I cannot even believe it’s almost Easter. When it was less than two weeks away, my husband and I decided to play hosts for Easter this year. Since the weather has been so beautiful, we figured it would give the kids the opportunity to play outside during the day, since we have the most kid-friendly yard in the family.
This takes me to my first recommendation for greening your Easter— spending as much time as possible outside that day. It’s been so nice outside lately, and I’m hopeful that Easter will be a beautiful day, too. My plan is to get the men and children outside while I do the cooking inside. If you can keep your guests outside, then less energy will be wasted on things like televisions, unnecessary lights (because notoriously someone always leaves lights on in an empty room). In addition, the fresh air is great for everyone. I found a great article on StorkNet by Dr. Laura Markham, a parenting expert, in which she recommends fresh air for better sleep for children. After an overwhelming day like Easter, I’m sure kids can use all the help they can get for a restful night’s sleep.
No holiday would be complete in my house without some arts and crafts. The most popular Easter craft is coloring hardboiled eggs. I searched all over the internet trying to find a natural way to dye eggs and still involve my kids in the process. Many of the recipes called for boiling the eggs in the dyed water, which would not be very fun for children. Williams-Sonoma gave some really helpful directions for naturally dyeing Easter eggs in their blog, “The Blender,” with items you may already have in the kitchen, like onions, red cabbage and white vinegar, among others. Family Fun Magazine also offered instructions on how to decorate eggs using melted crayons. Of course, while crayons are non-toxic, I think I would be more inclined to use natural crayons like the natural soy ones from Clementine Art.
We’ve also started making other crafts to get ready for Easter. My favorite is the Milk Jug Easter basket we made for the whole family! We simply took an empty milk jug and cut a mouth in it, covered it with cotton balls, added ears made from pink and white felt, eyes from construction paper and a nose from a pink pipe cleaner. Right now, the Easter Bunny Basket is sitting on our fireplace anxiously awaiting the arrival of the Easter Bunny. Some other crafts that I thought would be cute to do with children included: Egg Garden Centerpieces, Sock Bunnies, Easter Bunny Candy Holder, and if you need to make something to give to your kids’ friends, I like the Jelly Bean Chicks.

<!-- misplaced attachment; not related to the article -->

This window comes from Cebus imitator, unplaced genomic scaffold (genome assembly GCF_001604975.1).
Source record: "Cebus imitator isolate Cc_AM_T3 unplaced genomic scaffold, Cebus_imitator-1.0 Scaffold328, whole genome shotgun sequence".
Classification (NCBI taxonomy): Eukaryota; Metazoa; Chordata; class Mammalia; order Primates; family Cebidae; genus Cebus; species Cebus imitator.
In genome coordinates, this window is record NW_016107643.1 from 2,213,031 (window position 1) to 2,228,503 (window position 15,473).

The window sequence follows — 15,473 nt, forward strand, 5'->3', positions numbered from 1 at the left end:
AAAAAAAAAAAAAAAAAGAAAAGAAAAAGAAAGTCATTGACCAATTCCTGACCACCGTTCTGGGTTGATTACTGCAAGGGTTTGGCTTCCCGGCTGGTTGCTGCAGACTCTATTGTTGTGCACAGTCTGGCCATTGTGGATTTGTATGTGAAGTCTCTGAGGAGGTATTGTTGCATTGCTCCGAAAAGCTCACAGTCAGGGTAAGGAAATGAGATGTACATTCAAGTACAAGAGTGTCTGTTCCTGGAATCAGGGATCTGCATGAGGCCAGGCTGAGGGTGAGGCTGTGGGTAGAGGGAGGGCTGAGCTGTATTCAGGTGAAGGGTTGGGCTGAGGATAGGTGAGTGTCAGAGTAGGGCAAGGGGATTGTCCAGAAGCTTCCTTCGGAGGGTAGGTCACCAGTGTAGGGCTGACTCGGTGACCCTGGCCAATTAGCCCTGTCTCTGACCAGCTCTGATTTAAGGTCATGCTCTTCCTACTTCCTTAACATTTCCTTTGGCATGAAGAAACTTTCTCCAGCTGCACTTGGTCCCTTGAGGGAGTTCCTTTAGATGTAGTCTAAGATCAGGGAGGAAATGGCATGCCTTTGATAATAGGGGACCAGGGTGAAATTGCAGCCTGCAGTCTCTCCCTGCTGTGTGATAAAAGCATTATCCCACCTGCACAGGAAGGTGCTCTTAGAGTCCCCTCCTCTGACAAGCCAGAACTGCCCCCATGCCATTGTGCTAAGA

The final thing I do to add some green to our Easter is skip the candy in the Easter Basket—or at least minimize it. While studies say that sugar does not make children more hyperactive, I don’t believe the data. My husband can come home from work and immediately knows if my son has had sugar by the way he’s acting. My daughter is not affected by sugar. If you are planning to give your children candy in their Easter Baskets this year, then I would recommend looking into the many organic alternatives available—Indie Candy, Kate’s Caring Gifts and Sugar-Coated Organics. Like I said, I’m trying to minimize candy, so instead, this year I found some great second-hand toys that my kids are sure to love—thanks to sites like Ebay and Yardsellr as well as local buy/sell groups on Facebook. Remember, kids don’t care if an item is new—they just care if it’s new-to-them. I save a lot of green by buying used rather than new—and by “green ” I mean money and the planet.
So this Easter, try to use less energy and re-use more things. We’ll be reusing the same Easter baskets we’ve used in previous years, as well as the Easter grass that I save from year-to-year. In addition we’ll be using items we already have to decorate our home for Easter. Hopefully you’ve gotten some good ideas for making your family’s Easter more eco-friendly.